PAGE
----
Sally Foote, DVM

Canine housemate aggression is a serious behavior problem in many dog households. Accurate reporting of the incidence of housemate aggression is challenging. Few owners report fights between housemates to the veterinarian. Presentation for bite wound care is often the first indication to the veterinary staff of housemate aggression. The medical prognosis for a level 3 bite is good, yet there is little information on the behavior prognosis for a situation where intra-household aggression has resulted in a level 3 bite.b

Often owners treat these wounds at home. Without intervention, the aggressive behavior often continues to escalate, resulting in more injurious bites. As a general practitioner with behavior expertise, I would warn that any aggression was serious and needed immediate intervention.

Until recently, there was little information about risk and prognostic factors for intra-housemate aggression. A retrospective survey of intra-housemate aggressive canine cases was published in the Journal of the American Veterinary Medical Association in February 2020.1

Drs. Feltes, Stull, Heron, and Haug reviewed 305 housemate pairs for various characteristics and behavior outcomes. Previous survey data indicated female-to-female pairs, and new additions to the household were common presentations for aggressive behavior.2 This survey looked at behavior success outcomes and case presentation criteria to determine what factors were positively indicative of a successful outcome. The survey results are as follows:

  1. 70% of pairs had one female, with 61% being pairs of the same sex
  2. Resource guarding was a trigger in 72.8% of the cases
  3. The aggressor was acquired after the recipient in 59.3% of the cases
  4. On average, the aggressors were 16 months younger, and 3.3 lbs. heavier than recipients of the aggression
  5. Level 3 bites, and unprovoked attacks, resulted in poor outcomes for behavior success

Bites that break the skin were an important factor for predicting a high likelihood of future attacks and bites, despite human household members actively attempting to manage the aggressor’s triggers. The correlation between bites that break the skin, and low success in preventing future aggression, means that veterinarians should consider bite wounds as a signal for immediate behavior referral and intervention.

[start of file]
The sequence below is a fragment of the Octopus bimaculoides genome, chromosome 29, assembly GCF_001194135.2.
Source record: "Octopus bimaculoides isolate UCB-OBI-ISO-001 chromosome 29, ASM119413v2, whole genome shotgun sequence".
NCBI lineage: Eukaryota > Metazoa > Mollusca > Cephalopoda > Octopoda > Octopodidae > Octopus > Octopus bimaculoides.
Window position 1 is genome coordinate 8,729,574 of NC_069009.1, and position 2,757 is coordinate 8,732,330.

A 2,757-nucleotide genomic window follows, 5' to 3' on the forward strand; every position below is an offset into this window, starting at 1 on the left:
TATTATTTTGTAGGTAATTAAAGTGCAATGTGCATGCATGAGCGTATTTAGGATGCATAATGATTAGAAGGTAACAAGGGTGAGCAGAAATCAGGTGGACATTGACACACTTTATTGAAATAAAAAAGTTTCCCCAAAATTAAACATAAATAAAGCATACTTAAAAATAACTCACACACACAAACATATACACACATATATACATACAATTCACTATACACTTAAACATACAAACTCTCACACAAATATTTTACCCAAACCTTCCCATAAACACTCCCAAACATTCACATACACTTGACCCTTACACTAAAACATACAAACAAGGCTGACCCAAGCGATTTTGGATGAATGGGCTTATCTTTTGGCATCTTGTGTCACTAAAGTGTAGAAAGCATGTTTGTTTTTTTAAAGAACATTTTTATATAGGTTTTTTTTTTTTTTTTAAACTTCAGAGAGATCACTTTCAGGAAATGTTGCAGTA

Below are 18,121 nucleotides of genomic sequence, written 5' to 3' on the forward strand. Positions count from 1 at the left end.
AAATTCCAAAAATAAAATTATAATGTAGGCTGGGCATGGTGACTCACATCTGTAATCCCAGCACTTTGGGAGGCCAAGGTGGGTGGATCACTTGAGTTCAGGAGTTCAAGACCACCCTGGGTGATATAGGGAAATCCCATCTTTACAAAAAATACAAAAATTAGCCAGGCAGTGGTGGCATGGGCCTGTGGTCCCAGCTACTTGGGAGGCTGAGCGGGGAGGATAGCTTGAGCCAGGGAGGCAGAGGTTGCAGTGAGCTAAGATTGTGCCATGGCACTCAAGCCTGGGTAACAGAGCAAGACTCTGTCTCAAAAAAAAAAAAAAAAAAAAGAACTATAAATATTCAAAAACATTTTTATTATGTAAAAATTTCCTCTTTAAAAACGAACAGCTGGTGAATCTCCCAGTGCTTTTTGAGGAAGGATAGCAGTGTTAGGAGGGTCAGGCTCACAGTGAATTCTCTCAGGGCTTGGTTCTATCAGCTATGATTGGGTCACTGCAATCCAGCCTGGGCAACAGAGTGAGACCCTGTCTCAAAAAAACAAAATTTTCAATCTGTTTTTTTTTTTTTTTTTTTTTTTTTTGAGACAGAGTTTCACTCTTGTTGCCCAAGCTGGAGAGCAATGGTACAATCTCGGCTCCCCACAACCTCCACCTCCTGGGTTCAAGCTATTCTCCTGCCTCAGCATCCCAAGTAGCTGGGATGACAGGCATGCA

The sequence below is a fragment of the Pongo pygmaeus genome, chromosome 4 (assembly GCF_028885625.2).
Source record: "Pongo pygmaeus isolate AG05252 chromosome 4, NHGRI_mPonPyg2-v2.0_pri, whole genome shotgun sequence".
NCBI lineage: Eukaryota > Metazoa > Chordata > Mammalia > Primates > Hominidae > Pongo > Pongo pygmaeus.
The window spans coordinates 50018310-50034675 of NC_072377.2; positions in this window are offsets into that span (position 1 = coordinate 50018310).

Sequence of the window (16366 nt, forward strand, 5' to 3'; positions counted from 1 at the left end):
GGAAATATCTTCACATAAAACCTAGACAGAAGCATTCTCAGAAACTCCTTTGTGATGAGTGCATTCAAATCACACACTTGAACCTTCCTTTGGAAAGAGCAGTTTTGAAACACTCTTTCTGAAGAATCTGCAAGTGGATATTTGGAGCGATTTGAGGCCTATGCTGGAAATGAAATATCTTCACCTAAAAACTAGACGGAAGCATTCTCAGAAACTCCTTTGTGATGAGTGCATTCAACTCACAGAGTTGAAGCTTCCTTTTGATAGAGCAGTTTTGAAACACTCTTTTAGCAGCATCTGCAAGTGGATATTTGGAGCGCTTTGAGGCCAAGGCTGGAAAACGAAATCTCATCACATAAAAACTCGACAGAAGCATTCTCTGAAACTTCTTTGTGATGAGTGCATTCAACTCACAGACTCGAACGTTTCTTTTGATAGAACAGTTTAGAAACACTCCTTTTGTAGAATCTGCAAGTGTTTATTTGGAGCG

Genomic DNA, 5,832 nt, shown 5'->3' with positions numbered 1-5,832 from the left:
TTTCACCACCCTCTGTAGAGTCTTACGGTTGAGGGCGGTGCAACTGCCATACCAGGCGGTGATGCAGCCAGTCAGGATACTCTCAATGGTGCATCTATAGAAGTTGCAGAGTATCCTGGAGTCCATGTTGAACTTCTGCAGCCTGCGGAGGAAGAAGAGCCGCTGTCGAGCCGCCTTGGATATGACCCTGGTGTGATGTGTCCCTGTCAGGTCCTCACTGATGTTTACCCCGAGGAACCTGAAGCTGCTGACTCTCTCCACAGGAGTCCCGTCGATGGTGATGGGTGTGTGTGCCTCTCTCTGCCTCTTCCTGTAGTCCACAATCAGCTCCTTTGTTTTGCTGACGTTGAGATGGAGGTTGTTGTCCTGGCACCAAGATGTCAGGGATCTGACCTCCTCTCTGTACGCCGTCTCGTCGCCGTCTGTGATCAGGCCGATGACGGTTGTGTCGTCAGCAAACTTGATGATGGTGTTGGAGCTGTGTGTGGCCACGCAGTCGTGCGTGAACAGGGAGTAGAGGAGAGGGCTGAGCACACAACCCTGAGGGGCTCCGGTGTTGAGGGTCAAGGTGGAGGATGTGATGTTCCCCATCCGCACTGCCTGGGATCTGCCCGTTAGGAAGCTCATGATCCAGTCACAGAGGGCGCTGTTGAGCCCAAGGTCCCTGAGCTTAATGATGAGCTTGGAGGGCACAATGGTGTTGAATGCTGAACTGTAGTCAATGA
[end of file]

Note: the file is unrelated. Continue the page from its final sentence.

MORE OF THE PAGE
Even when a dog is presented for an unrelated medical issue, if they have healed nicks and wounds that indicate a history of fighting with another dog in the owner’s household, I would suggest that the veterinary staff must immediately refer to a certified veterinary or animal behaviorist, and record this in their medical record.

It is equally important that non-veterinary behavior consultants refer to the primary care veterinarian when they are presented with intra-housemate aggression, as the possibility of attacks despite behavior management is a health and welfare risk on the victim dog.

As a veterinarian, I seek evidence to support my evaluation, advice, and prescription of care for medical and behavior problems. Veterinary behavior science continues to grow with research and studies to build our knowledge. The results of this retrospective survey give specific criteria for emergency and general practice veterinary staff to refer for behavior consultation. Canine health and welfare can improve with this additional knowledge.

Shelter staff can use the information from the Feltes et al. study to continue improved housemate adoption criteria. Intra-housemate aggression is a common behavior problem cited by owners relinquishing their dogs to a shelter.3 Post-adoption support for behavior can improve new adoptee retention.4 Many dogs have been placed into foster homes because of the covid-19 shutdown — with more people working from home and available to provide foster homes, coupled with shelters working to reduce their population to keep their staff safe and continue to operate despite not being able to use volunteers. Shelters should take this as an opportunity to review the dogs’ behavior in these placements, and screen for any brewing housemate aggression problems so they can offer support and advice. Veterinary staff should also use the study data for better resource management advice for aggression prevention, as resource guarding was one of the strongest predictors of aggression, but also correlated to successful outcomes for managing the problem.

I am very encouraged by this study, and I look forward to more surveys in the future. Risk factors and prognostic data for behavior problems provide veterinarians the numbers they need to confidently advise for behavior referral. Animal behaviorists can use the same data to inform and advise for veterinary support to the behavior plan knowing the impact on victim health and welfare in housemate aggression cases. This is one way to continue to build the bridge between veterinary and non-veterinary behaviorists.

References

  1. Feltes, E., Stull, J. Herron, M. and Haug, L. Characteristics of intrahousehold interdog aggression and dog pair factors associated with poor outcome. American Veterinary Medical Association website, accessed 6/2020.
  2. Dodman, N. (2011) Interdog household aggression: 38 cases. Journal of the American Veterinary Medical Association 238:6, 731-40.
  3. Donaldson, J. (2000) Behavior problems and long-term housing. Maddie’s Fund website, accessed 6/2020.
  4. Gates, M., Zito, S., and Dale, T.A. (2018). Post-adoption problem behaviours in adolescent and adult dogs rehomed through a New Zealand shelter. Animals 8:6, 93.